Rarely do two burgers at Burke's Restaurant and Bar ever look the same. Not only do diners get to choose from four buns?including pretzel buns and english muffins?but they can also crown their burgers with more than 16 toppings, such as chipotle mayo and Irish bacon. Burgers, however, are just one of many options available at Burke's, whose remaining menu sports everything from chicken parm sliders to Irish chicken curry. Bartenders complement hearty feasts with myriad libations, from 19 draft beers to liquor-spiked milk shakes, which visitors can sip while watching games on 14 flat-screen TVs and two widescreen projectors.
Route 100 Wine Bar & Grill’s high-quality ingredients and generous portions have earned the bistro accolades in the New York Times, which praises the eclectic cuisine as “creative" and "carefully presented.” Italian pasta dishes and sauces dominate the menu, but chefs sneak in Asian flourishes such as ponzu sauce and wasabi-mashed potatoes. Polished hardwood floors reflect wall-mounted wine racks loaded with hundreds of international vintages and the occasional neglected genie bottle.
In a historical building that once housed a printing press, the smell of ink and newspaper has been replaced with the enticing aromas of Italian food. Zuppa Restaurant & Lounge's executive chef, Pasquale Dedi, oversees a refined menu of small plates, pizzas, and seasonal entrees made from traditional recipes with a modern twist and the freshest ingredients available. Pastas, such as the signature wide pappardelle with veal bolognese and mint, are all made in-house with the TLC of a loving nonna, and many of the main-course meats come from organic or wild sources.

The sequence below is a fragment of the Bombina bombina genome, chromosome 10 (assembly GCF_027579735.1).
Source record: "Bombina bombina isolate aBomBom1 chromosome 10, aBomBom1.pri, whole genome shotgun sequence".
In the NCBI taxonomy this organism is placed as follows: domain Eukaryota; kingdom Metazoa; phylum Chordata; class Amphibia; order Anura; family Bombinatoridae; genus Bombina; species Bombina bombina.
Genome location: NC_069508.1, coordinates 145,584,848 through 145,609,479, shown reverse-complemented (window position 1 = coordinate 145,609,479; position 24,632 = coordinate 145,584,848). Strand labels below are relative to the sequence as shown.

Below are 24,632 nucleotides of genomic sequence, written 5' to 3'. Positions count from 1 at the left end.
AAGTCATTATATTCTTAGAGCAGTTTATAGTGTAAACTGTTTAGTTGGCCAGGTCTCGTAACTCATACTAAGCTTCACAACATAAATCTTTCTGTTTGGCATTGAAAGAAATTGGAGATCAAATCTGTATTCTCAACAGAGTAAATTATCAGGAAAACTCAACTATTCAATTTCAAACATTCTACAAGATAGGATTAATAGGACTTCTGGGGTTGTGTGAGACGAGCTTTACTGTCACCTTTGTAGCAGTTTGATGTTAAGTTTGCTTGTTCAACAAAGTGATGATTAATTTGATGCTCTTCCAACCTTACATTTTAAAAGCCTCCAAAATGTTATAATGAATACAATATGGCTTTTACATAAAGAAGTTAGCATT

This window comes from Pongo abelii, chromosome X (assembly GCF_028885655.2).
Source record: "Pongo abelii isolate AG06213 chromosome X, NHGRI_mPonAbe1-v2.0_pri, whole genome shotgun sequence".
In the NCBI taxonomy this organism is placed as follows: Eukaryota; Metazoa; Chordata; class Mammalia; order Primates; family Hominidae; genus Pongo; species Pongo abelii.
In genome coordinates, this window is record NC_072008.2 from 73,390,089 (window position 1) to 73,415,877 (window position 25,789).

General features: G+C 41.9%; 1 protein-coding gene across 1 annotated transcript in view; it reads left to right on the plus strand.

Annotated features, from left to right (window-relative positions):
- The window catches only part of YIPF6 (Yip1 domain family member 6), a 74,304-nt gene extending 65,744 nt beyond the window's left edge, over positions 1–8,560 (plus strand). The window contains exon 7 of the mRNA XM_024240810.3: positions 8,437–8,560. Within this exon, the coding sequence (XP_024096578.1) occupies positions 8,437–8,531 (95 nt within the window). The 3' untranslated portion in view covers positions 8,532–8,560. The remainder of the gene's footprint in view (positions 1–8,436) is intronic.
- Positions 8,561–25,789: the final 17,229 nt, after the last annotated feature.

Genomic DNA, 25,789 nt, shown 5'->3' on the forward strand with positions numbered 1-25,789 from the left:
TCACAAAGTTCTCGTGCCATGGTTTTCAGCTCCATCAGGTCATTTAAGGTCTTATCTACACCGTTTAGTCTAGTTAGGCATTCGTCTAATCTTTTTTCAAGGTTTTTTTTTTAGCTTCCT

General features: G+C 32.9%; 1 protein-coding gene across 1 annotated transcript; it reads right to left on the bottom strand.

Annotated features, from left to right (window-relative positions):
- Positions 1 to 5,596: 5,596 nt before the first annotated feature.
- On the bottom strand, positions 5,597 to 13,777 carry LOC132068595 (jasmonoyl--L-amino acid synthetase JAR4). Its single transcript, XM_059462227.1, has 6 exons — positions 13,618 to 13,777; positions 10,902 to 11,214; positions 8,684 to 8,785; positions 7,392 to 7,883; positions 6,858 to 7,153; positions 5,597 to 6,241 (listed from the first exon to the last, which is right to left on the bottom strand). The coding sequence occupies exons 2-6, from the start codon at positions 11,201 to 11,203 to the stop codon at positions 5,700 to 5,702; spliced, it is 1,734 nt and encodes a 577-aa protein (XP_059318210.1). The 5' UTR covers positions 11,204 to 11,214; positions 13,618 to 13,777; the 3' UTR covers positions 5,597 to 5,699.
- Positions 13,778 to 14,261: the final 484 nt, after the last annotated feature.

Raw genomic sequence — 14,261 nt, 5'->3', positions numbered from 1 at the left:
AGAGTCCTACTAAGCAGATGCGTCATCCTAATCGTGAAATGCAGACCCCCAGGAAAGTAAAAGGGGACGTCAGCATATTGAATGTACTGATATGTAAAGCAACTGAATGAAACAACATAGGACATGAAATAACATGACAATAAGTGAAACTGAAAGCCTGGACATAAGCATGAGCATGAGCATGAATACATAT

Located in Yonkers's downtown waterfront district, Zuppa's warm, modern decor and sophisticated use of a former industrial space creates the ideal dining atmosphere. There are three dining areas here?the bar, the main dining room, and the private wine cellar. Each offers an intimate eating experience facilitated by helpful servers, knowledgeable sommeliers, and ghosts of the mythological Print Age.
From the Press
A Welcoming Wine List
When first perusing Zuppa Restaurant & Lounge's 19-page list of libations, diners may be intimidated by the eatery's wine inventory. The wine list, however, is just as accessible as it is extensive. Here are a few tips for navigating the menu.
Wielding knives and sword-like skewers, the servers at Texas de Brazil seem prepared for impromptu duels. However, they only brandish the blades to replenish dinner plates, slicing meat from their spears at the behest of each table. The cuts of steak, lamb, and brazilian sausage are all slow roasted over an open flame in traditional churrascaria fashion—a technique that stems from the campfire meals of Brazilian gauchos, and one that fed the family behind Texas de Brazil during their life in Porto Alegre. In an effort to bring the South American style to the States, they established their first restaurant in Texas, thereby merging down-home charm with Brazilian spice.